- The 3rd Annual Black Comedy Showcase
- Star rating: ***
- Corner of Cowgate and Niddry Street, Edinburgh
- Edinburgh Fringe 2019 Review date: 10th August 2019
The 3rd Annual Black Comedy Showcase is part of PBH’s Free Comedy Fringe 2019 and is on at 13.30pm August 3rd – 25th 2019 at Bannerman’s. Free Entry. Pay what you can.
This grandly titled show sounds like a one off show but actually is running daily during the Fringe for the 3rd consecutive year. The aim of the gig, as the blurb says is to showcase”3 top comics and 1 token white.”
The show I attended was entertaining but very much a mixed bag.
Host and show organiser Che Burnley, from Oldham (of course!) was extremely entertaining with his mix of old school Northern humour and running “ironic” joke about giving people a 12 hour pass from being racist. His difficult relationship with his father was used as a great source of comedic material especially the Windrush and boxing stories.
Londoner Travis Jay was on song with his jokes re parenthood, raising his young boy to be a man and to be able to stick up for himself. Arguably he was perhaps taking his love of boxing, there’s a theme here, a tad too far at times, but it made for hugely funny material that was both personal to him yet something many parents will doubtless identify with. Whether mothers view playground spats in quite the same way as men do is another matter altogether, but maybe they do.
The contrast between his love of the fight game versus being a kind, doting father parent was marked and amusing to observe.
White South African Conrad Koch attempted to entertain the packed audience with his puppeteering skills but I found him unnecessarily and gratuitously crude in his sweary filled material. I found his set so offensive I walked out after a few minutes along with another audience member. The puppet was a good novelty to have but the impact for me was destroyed by the language. Puppets and swearing go together about as well as oil and water.
Londoner Michelle de Swarte was funny, with some sharply observed routines. She too came across as overtly profane and aggressive which was off putting, which was a real shame as she obviously had funny bones and an interesting back story to draw upon.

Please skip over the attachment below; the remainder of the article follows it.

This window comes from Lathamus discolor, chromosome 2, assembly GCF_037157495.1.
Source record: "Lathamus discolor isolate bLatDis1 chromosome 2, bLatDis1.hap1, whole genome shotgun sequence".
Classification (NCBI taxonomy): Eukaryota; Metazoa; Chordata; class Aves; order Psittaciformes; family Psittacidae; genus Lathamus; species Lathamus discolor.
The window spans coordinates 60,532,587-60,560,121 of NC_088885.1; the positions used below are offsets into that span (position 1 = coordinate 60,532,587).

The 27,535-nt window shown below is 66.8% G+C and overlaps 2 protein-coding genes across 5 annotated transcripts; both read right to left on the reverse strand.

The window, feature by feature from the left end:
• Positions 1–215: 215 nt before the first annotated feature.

Phil Kostelecky from Slovenia was the token white guy. His varied upbringing, included living in Austria, Slovenia and the USA resulting in him sounding like an American. He was funny and I enjoyed his set. The double finale to it was something to behold. One was apparently planned but the dramatic stage fall during handover evidently wasn’t as Kostelecky came unceremoniously tumbling down the stairs almost falling flat on his face!
Fortunately he wasn’t hurt. It was certainly a memorable end to his set, but not in the way he would have wanted. Host Che ad-libbed his way through this drama, voicing his concerns that he could have accidentally killed Phil and dreading the ensuing headlines!
Northerner Vince Atta headlined the show with an innovative set mixing reggae music with witty poetry. The audienced loved it and it was a fine way to end the show.
This showcase is a great idea and neatly dovetails with the brand new Fringe of Colour concept which aims to highlight as much of the Black and minority ethnic shows on at the Fringe Festival. If you love Black stand-up comedy this is a great way of getting a taster of the wide variety of talent out there. As the Fringe of Colour spreadsheet highlights, there are many Black shows on at the Fringe. Unfortunately amongst the 1000’s of shows on they can be easily overlooked so they and the 3rd Annual Black Comedy Showcase are addressing this by shining a welcome spotlight on Black talent and shows.
Review and photographs © Tiemo Talk of the Town
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